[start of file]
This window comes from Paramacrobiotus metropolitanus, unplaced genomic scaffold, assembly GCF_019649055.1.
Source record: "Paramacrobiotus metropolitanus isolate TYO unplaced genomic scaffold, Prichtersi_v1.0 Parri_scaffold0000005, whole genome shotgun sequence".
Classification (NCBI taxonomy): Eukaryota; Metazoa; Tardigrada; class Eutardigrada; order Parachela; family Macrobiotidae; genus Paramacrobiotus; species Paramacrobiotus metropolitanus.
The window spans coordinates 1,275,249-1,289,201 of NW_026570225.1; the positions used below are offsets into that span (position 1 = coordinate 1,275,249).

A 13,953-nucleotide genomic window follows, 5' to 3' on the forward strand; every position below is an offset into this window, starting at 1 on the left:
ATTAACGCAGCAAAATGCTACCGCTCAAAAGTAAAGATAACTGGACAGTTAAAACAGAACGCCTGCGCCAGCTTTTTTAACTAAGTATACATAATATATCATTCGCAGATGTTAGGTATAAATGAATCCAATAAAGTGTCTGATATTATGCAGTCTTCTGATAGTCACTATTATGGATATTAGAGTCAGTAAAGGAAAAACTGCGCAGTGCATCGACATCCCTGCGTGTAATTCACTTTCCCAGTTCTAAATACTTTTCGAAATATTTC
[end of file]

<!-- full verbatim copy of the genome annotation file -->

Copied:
This window comes from Paramacrobiotus metropolitanus, unplaced genomic scaffold, assembly GCF_019649055.1.
Source record: "Paramacrobiotus metropolitanus isolate TYO unplaced genomic scaffold, Prichtersi_v1.0 Parri_scaffold0000005, whole genome shotgun sequence".
Classification (NCBI taxonomy): Eukaryota; Metazoa; Tardigrada; class Eutardigrada; order Parachela; family Macrobiotidae; genus Paramacrobiotus; species Paramacrobiotus metropolitanus.
The window spans coordinates 1,275,249-1,289,201 of NW_026570225.1; the positions used below are offsets into that span (position 1 = coordinate 1,275,249).

A 13,953-nucleotide genomic window follows, 5' to 3' on the forward strand; every position below is an offset into this window, starting at 1 on the left:
ATTAACGCAGCAAAATGCTACCGCTCAAAAGTAAAGATAACTGGACAGTTAAAACAGAACGCCTGCGCCAGCTTTTTTAACTAAGTATACATAATATATCATTCGCAGATGTTAGGTATAAATGAATCCAATAAAGTGTCTGATATTATGCAGTCTTCTGATAGTCACTATTATGGATATTAGAGTCAGTAAAGGAAAAACTGCGCAGTGCATCGACATCCCTGCGTGTAATTCACTTTCCCAGTTCTAAATACTTTTCGAAATATTTC